Editor's note: This Circular Letter was written because of anti-mission sentiments that developed in this association; it explains the developments that led to the organization of a new association. — jrd
Which bears date from May 1846; the Convention, which met for consultation on the expediency of attempting a new organization out of the old community, set forth their reasons for their doings in the following
To the churches which I shall here insert. It will serve as a specimen of the rending and distracting course which has been pursued in too many places in the south and west.
"Dear Brethren: — A crisis has arrived in the history of the Washington Association. At its late meeting, the Constitution has been wantonly violated, by establishing n new test, which we consider contrary to the word of God in its character, and intolerant and oppressive in its operation. The 6th Article of the Constitution says: — 'New Churches may be admitted into the Union, who shall petition by Letter and Delegates; and if found upon examination orthodox and orderly, shall be received by the Association and manifested by the Moderator giving the right hand of fellowship.' Such a Church presented itself at its late meeting. It was admitted that it had been regularly constituted of members in good standing, and they set forth, in their communication to the Association, a declaration of those doctrine, which have had adopted by that body as orthodox. Yet, strange as it may appear, this Church (the Church recently organized at Marion), was rejected, and its members refused a seat in the Association, solely because the Church favored missionary operations, and its Pastor,
(Elder N. C. Baldwin), had received an appointment from the General Association of Virginia. This must appear, to every unprejudiced mind, a palpable violation of the Constitution. And it is certainly known that, in the former actions of the Association, missionary or anti-missionary sentiments have never been known as a test of fellowship, or a condition of its privileges. In addition to this, all correspondents from sister Associations, who favored missionary enterprises, were on that account rejected. The Holston Association, from which this body originated, and with whom an uninterrupted correspondence has been maintained ever since the Washington Association was first organized, sent ant affectionate Letter of Correspondence, by the hands of several well known brethren, who have always, before this time, been most cordially greeted. These brethren were rejected, because they, and the body to which they belong, were identified with missionary operations. The General Agent of the General Association of Virginia reported himself as a correspondent from that body, and was rejected on the same account.
"On the other hand, a letter was presented from the Mountain Association, in which that body arrogantly required the Washington Association to dissolve its connection with the Holston Association and the Greenbrier Association, and all other bodies which have any connection with the benevolent enterprises of the day, or else they (the Mountain Association) will maintain, no further correspondence with them. This letter and these correspondents were received, and a correspondence continued. This is not all. A correspondence was also opened with the New River Association, which it is well known has long since declared non-fellowship with all those who are engaged in the missionary enterprise, and is distinguished for its inveterate hostility to almost every thing that is calculated to elevate the human character, and better the condition of our race. While there acts were done by a majority of the Association present on this occasion, we are confident that it is not a representation of the sentiments and wishes of a majority of our Churches. And we consider that the action of this body is a virtual declaration of non-fellowship with those of our own Association, who favor those enterprises, on account of which the corresponding brethren were rejected. Being deeply grieved on account of these unconstitutional and intolerant measures, a number of the brethren convened at Lebanon, as you see from the above Minutes, for the purpose of adopting measures for the restoration of peace to our Churches, and the maintenance of our rights as men and as Christians.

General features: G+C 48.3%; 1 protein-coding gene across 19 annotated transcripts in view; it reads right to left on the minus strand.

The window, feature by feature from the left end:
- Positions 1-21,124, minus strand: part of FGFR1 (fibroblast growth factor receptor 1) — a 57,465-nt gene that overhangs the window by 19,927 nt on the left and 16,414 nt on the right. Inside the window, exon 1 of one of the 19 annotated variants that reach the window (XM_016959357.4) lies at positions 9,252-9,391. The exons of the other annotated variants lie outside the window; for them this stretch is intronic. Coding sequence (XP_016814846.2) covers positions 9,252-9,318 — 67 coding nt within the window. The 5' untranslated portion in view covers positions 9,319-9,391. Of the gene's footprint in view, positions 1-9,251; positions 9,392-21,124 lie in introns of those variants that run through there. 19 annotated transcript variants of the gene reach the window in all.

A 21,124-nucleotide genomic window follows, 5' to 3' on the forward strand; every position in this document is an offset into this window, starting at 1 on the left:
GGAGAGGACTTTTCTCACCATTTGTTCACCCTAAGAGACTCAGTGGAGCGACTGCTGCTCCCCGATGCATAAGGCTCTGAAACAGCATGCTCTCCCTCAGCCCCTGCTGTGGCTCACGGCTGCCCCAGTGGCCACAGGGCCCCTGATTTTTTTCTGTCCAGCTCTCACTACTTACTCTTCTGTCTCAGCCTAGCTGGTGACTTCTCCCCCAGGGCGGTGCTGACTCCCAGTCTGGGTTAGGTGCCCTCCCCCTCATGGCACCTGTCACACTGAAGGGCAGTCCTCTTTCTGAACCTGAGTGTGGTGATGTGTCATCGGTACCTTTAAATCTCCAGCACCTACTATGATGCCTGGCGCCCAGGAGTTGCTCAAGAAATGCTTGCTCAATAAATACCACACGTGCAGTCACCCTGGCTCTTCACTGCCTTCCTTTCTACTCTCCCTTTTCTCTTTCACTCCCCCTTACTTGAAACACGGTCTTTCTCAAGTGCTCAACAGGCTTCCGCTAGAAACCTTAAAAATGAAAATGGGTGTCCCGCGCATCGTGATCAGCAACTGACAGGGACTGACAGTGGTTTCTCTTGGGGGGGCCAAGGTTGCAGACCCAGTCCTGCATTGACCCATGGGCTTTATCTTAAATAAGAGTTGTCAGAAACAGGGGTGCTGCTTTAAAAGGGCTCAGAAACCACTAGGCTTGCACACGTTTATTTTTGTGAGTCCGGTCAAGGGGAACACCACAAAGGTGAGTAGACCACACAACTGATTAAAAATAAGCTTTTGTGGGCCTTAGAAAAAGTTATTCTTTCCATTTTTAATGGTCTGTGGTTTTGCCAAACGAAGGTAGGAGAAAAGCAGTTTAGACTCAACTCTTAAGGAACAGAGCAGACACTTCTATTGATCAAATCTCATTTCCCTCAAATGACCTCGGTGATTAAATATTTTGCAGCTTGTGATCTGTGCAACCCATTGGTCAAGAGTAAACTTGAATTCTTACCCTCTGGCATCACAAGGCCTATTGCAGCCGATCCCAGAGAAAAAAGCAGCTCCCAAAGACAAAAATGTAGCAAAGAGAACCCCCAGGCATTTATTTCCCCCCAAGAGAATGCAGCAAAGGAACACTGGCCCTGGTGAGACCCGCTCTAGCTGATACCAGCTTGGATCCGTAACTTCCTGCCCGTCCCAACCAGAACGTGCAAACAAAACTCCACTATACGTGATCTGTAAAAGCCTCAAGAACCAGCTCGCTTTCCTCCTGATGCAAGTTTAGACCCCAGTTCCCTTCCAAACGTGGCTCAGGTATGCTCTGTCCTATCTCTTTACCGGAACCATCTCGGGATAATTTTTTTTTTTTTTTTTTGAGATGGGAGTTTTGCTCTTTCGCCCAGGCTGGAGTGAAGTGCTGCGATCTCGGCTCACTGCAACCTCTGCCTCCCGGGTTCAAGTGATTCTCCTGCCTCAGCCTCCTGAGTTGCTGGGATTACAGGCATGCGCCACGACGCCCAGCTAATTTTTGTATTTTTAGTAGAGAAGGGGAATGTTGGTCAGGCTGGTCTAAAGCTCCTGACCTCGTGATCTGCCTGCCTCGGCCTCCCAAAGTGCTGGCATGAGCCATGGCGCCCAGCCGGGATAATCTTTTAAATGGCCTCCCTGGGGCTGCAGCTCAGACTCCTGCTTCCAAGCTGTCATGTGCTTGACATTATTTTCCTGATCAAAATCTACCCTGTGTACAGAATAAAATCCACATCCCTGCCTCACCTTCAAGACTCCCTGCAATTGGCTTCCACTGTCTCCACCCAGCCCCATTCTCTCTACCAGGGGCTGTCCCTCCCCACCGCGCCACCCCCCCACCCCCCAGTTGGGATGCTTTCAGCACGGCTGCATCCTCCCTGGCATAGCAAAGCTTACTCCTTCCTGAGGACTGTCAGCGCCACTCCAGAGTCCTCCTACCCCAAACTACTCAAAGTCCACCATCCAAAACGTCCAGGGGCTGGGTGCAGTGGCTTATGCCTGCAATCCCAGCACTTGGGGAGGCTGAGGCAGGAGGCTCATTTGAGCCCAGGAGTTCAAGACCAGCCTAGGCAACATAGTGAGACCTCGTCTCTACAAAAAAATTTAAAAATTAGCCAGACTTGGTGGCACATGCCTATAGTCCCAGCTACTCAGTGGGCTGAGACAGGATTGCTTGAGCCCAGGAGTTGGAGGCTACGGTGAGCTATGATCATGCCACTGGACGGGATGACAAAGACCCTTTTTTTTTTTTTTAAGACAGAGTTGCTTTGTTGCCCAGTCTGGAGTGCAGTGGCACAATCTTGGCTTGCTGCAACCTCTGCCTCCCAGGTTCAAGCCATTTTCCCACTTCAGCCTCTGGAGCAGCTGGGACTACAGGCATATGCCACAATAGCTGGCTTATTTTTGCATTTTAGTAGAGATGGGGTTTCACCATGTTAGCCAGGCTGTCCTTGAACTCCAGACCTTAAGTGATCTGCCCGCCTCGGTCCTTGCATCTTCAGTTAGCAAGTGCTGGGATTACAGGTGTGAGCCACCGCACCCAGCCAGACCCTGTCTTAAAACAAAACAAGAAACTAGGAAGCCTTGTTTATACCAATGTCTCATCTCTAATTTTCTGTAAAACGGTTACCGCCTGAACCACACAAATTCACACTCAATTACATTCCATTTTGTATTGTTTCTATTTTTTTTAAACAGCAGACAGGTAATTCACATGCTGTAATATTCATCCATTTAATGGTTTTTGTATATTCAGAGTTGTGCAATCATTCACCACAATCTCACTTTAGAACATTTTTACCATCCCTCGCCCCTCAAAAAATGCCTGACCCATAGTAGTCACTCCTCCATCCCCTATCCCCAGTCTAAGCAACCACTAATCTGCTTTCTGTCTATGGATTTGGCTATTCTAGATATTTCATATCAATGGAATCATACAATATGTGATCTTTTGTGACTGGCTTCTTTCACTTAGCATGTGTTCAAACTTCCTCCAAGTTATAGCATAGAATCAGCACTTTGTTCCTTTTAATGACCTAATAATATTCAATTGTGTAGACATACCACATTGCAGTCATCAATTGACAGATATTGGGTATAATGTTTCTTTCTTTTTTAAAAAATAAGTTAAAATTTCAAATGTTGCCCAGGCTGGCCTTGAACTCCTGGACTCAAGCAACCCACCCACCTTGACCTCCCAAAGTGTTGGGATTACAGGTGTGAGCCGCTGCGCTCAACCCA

"And now, dear brethren, we have laid before you our grievances, entertaining the assurance that there will be found many Churches and brethren whose sympathies are with us, and who will promptly respond to our call, by sending up a delegation to the meeting proposed above. We are assured that there are many, and we believe a large majority of the churches, who will not consent to rudely tear asunder long cherished bonds of union and affection with sister Associations and with Ministers of our own body, simply because they are doing something to send the Light of Life into the dark corners of our own country, and to the benighted heathen. And we trust that there are very many, who will not suffer themselves to be hindered in their co-operation in this glorious work of Christian philanthropy, by intermeddlers, who not only do nothing themselves, but deride and oppose those who would work for God. We earnestly request that you seriously and prayerfully consider these things. Consider the claims that the cause of our Master, and the wants and woes of a perishing world have upon the Christian Church, and take such action in this matter as duty dictates.
"Grace, mercy and peace be multiplied.
"Your brethren and companions in the kingdom and patience of Jesus Christ.
"NOAH C. BALDWIN, "ELISHA MARTIN, "LEWIS B. DULANY. Committee."
[From David Benedict, A General History of the Baptist Denomination in America, 1848; rpt. 1977, pp. 675-676. — jrd]
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